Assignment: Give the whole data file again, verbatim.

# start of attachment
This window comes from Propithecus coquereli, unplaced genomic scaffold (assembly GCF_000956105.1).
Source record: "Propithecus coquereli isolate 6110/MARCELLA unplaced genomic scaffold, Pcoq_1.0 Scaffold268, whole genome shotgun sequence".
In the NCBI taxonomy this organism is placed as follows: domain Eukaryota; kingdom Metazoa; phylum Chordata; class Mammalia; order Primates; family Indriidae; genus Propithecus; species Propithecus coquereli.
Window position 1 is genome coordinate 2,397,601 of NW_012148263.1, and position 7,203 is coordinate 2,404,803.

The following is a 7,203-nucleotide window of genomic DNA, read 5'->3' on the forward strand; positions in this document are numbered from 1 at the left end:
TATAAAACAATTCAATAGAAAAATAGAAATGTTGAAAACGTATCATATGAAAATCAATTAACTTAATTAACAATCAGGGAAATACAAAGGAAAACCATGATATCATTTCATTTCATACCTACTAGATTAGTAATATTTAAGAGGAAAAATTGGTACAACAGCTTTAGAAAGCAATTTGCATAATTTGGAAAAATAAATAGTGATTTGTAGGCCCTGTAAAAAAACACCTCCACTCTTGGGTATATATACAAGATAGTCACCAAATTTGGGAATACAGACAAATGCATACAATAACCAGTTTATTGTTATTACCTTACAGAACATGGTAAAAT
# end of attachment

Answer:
This window comes from Propithecus coquereli, unplaced genomic scaffold (assembly GCF_000956105.1).
Source record: "Propithecus coquereli isolate 6110/MARCELLA unplaced genomic scaffold, Pcoq_1.0 Scaffold268, whole genome shotgun sequence".
In the NCBI taxonomy this organism is placed as follows: domain Eukaryota; kingdom Metazoa; phylum Chordata; class Mammalia; order Primates; family Indriidae; genus Propithecus; species Propithecus coquereli.
Window position 1 is genome coordinate 2,397,601 of NW_012148263.1, and position 7,203 is coordinate 2,404,803.

The following is a 7,203-nucleotide window of genomic DNA, read 5'->3' on the forward strand; positions in this document are numbered from 1 at the left end:
TATAAAACAATTCAATAGAAAAATAGAAATGTTGAAAACGTATCATATGAAAATCAATTAACTTAATTAACAATCAGGGAAATACAAAGGAAAACCATGATATCATTTCATTTCATACCTACTAGATTAGTAATATTTAAGAGGAAAAATTGGTACAACAGCTTTAGAAAGCAATTTGCATAATTTGGAAAAATAAATAGTGATTTGTAGGCCCTGTAAAAAAACACCTCCACTCTTGGGTATATATACAAGATAGTCACCAAATTTGGGAATACAGACAAATGCATACAATAACCAGTTTATTGTTATTACCTTACAGAACATGGTAAAAT